I received a Bachelor’s of Science in Biology from the State University of New York at Buffalo where I studied the RIP function in Neurospora crassa which is a duplication and mutation event localized to the premeiotic cells of the life cycle. I then went on to earn a Master’s of Science from the University at Buffalo focusing on transcriptional regulation of genes responsible for vascular development.
Furthermore, I received a PhD in Molecular and Cellular Biology from the Roswell Park Comprehensive Cancer Center Division of the University of Buffalo where, in the laboratory of Dr. Kenneth W. Gross, I developed a mouse model that mimics human metastatic pancreatic neuroendocrine carcinoma. This model, coupled with NGS technology, is a powerful tool for studying the cooperating mutations responsible for the evolution of metastatic disease including the identification and the role circulating tumor cells play in the progression of this process. This model also offers great promise for studying the pharmaceutical intervention of the metastatic phenotype.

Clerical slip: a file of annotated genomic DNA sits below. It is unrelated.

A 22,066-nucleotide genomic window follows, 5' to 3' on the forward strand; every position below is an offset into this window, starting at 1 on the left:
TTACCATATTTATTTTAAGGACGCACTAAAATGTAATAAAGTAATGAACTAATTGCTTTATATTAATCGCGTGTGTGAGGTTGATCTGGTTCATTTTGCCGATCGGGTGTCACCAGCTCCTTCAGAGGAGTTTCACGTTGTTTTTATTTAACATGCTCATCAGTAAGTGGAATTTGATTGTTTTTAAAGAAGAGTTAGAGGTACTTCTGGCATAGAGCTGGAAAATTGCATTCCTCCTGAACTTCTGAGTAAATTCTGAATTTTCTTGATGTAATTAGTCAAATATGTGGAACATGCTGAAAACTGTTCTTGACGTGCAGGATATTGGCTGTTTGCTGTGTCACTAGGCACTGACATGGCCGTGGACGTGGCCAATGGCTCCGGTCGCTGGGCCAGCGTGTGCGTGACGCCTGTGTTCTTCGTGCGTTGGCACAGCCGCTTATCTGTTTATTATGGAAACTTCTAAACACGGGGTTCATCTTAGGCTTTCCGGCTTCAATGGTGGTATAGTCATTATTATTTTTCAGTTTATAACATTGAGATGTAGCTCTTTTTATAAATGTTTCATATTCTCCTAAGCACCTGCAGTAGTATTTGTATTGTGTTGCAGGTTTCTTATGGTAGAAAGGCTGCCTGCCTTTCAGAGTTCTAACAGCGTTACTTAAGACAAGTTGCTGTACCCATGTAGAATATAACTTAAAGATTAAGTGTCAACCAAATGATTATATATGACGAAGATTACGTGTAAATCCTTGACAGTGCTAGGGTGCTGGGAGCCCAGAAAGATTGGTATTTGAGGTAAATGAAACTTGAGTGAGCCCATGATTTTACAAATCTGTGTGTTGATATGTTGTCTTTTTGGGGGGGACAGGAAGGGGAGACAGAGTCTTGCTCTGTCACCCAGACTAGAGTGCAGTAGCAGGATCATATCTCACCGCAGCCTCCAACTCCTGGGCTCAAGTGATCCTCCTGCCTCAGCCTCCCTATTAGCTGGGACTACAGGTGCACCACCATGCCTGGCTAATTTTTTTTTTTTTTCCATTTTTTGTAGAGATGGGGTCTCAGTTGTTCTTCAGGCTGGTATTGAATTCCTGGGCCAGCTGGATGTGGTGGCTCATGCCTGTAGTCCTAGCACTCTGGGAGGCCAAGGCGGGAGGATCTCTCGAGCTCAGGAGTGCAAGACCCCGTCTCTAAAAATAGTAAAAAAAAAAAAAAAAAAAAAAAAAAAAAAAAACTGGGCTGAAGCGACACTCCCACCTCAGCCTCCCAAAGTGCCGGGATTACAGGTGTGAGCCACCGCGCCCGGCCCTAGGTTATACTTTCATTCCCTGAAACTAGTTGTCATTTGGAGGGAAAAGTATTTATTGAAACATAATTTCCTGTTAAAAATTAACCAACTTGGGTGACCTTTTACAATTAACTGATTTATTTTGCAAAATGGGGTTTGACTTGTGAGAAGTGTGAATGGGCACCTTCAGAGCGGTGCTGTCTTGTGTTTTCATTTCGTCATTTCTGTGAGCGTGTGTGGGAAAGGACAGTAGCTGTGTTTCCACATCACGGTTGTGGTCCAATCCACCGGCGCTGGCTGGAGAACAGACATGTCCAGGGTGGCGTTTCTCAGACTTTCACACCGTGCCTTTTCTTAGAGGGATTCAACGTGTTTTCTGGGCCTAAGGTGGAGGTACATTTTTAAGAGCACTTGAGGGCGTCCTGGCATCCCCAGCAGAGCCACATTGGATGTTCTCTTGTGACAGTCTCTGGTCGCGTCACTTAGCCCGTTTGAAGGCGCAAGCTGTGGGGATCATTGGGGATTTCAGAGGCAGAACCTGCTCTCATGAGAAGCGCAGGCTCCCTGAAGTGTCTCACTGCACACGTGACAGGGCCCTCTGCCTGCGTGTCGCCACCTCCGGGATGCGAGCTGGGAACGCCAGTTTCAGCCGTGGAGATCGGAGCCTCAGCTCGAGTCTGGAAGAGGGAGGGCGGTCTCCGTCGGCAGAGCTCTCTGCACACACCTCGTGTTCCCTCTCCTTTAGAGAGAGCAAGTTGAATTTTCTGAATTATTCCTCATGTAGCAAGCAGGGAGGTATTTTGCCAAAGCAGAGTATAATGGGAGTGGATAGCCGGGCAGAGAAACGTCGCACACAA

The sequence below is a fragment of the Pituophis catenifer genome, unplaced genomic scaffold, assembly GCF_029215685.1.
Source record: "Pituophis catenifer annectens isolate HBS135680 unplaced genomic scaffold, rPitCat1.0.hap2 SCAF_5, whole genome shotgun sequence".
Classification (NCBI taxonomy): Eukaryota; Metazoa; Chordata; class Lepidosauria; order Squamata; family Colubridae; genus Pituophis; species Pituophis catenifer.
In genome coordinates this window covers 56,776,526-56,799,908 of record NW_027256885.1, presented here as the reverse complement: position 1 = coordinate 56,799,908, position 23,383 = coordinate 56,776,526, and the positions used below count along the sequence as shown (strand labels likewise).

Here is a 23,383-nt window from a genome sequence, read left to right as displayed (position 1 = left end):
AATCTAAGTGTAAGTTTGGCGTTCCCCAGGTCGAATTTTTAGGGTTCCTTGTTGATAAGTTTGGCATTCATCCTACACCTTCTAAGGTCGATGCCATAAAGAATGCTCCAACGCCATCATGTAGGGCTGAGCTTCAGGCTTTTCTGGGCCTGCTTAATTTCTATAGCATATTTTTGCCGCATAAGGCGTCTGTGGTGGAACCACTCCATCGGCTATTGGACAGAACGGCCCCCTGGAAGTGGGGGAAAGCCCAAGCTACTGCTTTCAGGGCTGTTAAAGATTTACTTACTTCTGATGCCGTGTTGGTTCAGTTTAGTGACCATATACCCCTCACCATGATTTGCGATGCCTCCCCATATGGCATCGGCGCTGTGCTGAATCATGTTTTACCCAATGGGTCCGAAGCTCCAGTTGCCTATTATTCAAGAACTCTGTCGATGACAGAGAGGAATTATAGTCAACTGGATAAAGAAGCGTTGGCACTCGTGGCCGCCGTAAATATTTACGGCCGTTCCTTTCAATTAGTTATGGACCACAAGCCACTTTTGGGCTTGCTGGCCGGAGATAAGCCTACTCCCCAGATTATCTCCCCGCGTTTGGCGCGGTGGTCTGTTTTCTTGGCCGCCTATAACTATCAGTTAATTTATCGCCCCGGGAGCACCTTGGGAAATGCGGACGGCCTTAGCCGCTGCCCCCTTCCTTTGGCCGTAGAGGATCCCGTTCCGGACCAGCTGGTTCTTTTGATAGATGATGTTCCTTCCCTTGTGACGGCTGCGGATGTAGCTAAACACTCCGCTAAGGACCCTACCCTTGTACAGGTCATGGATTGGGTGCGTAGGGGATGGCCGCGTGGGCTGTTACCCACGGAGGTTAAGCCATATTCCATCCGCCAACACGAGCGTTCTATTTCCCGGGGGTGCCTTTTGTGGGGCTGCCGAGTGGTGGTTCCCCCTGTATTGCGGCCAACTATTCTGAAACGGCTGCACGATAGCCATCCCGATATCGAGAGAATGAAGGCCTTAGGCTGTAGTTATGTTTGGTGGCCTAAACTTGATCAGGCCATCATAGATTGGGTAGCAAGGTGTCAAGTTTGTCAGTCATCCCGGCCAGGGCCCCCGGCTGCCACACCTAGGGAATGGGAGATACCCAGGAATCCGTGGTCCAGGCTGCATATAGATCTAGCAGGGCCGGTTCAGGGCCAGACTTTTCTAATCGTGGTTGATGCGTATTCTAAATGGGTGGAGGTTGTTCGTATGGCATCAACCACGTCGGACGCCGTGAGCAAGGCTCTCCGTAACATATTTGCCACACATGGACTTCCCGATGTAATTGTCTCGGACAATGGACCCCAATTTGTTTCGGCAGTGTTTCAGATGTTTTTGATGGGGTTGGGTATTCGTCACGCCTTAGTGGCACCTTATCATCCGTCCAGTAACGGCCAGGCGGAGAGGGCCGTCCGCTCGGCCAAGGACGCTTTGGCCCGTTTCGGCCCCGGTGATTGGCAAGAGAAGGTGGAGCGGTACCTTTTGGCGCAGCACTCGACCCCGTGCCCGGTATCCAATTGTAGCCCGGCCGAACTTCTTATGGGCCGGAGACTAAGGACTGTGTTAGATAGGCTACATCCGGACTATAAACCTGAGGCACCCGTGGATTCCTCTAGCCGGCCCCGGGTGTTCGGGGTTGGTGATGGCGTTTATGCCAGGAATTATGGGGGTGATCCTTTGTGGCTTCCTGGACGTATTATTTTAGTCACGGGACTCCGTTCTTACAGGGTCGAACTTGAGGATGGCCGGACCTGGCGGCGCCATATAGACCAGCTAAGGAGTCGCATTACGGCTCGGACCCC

As an Assistant Member in the MCB department, coupled with the dual role I possess as Director of Roswell Park’s Genomics Shared Resource and as OmniSeq’s Director of R&D, affords me a unique ability to transition basic research concepts, findings, and technologies into translational practices with the development of new clinical tests that will be added to OmniSeq’s portfolio.